Highlights from the Transplant Summit 2018

Friday, November 02, 2018 Jenny Ryan

Health professionals, patients, and policy makers gathered in Ottawa to discuss the future of transplantation in Canada at the Canadian Transplant Summit 2018 — October 16-20, 2018.

The Canadian Society of Transplantation, Canadian Blood Services, the Canadian Donation and Transplantation Research Program (formerly CNTRP) and Canadian Bone Marrow Transplant Group worked together to develop a robust and comprehensive scientific program.  Over the course of five jam-packed days the community shared knowledge, learned from one another and talked all sides of system improvement. The Summit opened with a welcome from of all four hosting partners the Opening Plenary.

An exciting aspect of the Transplant Summit was the inclusion of patient partners in the scientific program. The perspectives of donors, patients and their families is so important in conversations about improving the system, outcomes and experiences.


Heather Badenoch

The Opening Plenary was a highlight and an eye-opener. Titled: “Arrested Development in Canadian HealthCare: Against the Odds Donation and Transplantation has created systemic changes that are working. Removing systemic obstacles going forward is essential,” the session was moderated by Sean Delaney, associate director, listing and allocation, Canadian Blood Services. The keynote speakers included the Globe and Mail’s health columnist, André Picard and Jennifer Woolfsmith, the mother of an organ donor.

Sandra Holdsworth - twitter

André Picard shared his in-depth knowledge of the health system in his talk titled “Reforming medicare: Obstacles and Opportunities” and we had the great privilege of hearing from Jennifer Woolfsmith. Jennifer brought the donor family perspective to light. Six-and-a-half years ago Jennifer’s 22-month-old daughter Mackenzy suffered a catastrophic injury and became an organ donor.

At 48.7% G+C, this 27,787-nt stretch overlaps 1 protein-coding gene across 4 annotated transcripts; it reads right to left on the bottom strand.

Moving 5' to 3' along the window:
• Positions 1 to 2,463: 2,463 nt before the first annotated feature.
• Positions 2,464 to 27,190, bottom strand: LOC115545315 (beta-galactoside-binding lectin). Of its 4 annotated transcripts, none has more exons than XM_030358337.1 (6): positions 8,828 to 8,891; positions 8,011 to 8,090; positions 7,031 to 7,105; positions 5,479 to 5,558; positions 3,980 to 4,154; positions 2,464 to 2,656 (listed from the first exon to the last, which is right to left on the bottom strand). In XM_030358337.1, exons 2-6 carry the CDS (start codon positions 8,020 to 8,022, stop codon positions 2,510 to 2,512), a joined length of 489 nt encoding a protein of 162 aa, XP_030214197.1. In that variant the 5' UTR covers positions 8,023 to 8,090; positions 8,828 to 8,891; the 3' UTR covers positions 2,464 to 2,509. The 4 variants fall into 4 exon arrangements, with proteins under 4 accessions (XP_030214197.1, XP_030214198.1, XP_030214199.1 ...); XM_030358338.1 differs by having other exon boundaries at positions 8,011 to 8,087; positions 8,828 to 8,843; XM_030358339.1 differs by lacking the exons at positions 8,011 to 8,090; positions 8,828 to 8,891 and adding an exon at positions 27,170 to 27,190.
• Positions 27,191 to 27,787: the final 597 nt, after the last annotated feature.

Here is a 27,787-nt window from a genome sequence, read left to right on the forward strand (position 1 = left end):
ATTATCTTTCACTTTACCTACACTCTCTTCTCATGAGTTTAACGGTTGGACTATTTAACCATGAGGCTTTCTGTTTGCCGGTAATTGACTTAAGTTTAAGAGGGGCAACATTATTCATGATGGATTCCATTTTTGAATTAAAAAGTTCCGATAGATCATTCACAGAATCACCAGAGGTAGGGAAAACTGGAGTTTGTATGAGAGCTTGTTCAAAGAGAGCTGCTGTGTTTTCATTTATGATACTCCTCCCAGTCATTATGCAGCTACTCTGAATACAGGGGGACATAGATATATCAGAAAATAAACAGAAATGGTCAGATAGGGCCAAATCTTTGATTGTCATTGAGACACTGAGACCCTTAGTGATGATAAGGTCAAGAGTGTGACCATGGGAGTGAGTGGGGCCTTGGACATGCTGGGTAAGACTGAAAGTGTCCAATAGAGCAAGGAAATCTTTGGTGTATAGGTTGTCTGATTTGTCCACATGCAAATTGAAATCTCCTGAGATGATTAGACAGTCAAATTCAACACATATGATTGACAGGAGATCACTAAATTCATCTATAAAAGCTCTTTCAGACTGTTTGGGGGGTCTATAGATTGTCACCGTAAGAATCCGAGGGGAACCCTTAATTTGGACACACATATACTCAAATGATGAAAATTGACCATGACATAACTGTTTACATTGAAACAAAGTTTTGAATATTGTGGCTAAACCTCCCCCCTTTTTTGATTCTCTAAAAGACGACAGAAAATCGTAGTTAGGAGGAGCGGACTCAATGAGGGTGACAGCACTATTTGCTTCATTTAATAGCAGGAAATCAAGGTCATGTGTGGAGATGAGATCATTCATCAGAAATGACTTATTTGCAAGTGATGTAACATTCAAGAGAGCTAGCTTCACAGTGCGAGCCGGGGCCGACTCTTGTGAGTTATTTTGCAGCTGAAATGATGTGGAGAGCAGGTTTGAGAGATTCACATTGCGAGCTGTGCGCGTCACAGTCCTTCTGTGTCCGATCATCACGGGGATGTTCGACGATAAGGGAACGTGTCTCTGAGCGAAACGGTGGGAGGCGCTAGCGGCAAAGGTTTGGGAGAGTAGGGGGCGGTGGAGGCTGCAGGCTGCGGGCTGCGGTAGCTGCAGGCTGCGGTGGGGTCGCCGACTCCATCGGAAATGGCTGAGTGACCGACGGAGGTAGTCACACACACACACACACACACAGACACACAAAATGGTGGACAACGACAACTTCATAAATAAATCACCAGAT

Since then, Jennifer has continued to share her story to help reframe the discussion around organ donation, to honour Mackenzy’s life and that maternal bond that never goes away, and to ensure families know that organ donation is an option. She challenged those in health care not to be afraid to approach and to ask a family about donation. Explaining that while it doesn’t ease the grief of losing a child, it provides hope.

Jennifer Woolfsmith (2016)

In November 2017, the Canadian Guidelines for Controlled Pediatric Donation after Circulatory Determination of Death (pDCD) were published. Jennifer Woolfsmith brought the patient family perspective to the table by reviewing these leading practice guidelines, providing valuable insight from a parents’ point of view.

“Knowing my daughter continues to impact the world through donation brings me so much comfort. So, it truly was my honour to contribute by reviewing these guidelines with the hope of giving other parents this option to bring purpose and meaning to the experience of losing their child.”

Dr. Sam Shemie, Medical Director, moderated a session titled deceased donation: safely expanding the donor pool, and provided an update on an expert forum held earlier in the week on establishing a medical, ethical and legal framework for heart donation after circulatory death. The session included an international perspective from Dr. Gavin Pettigrew, University of Cambridge and a personal story of the patient perspective shared by Thomas Shing who was one of the first recipients of a heart through DCD donation in the United Kingdom.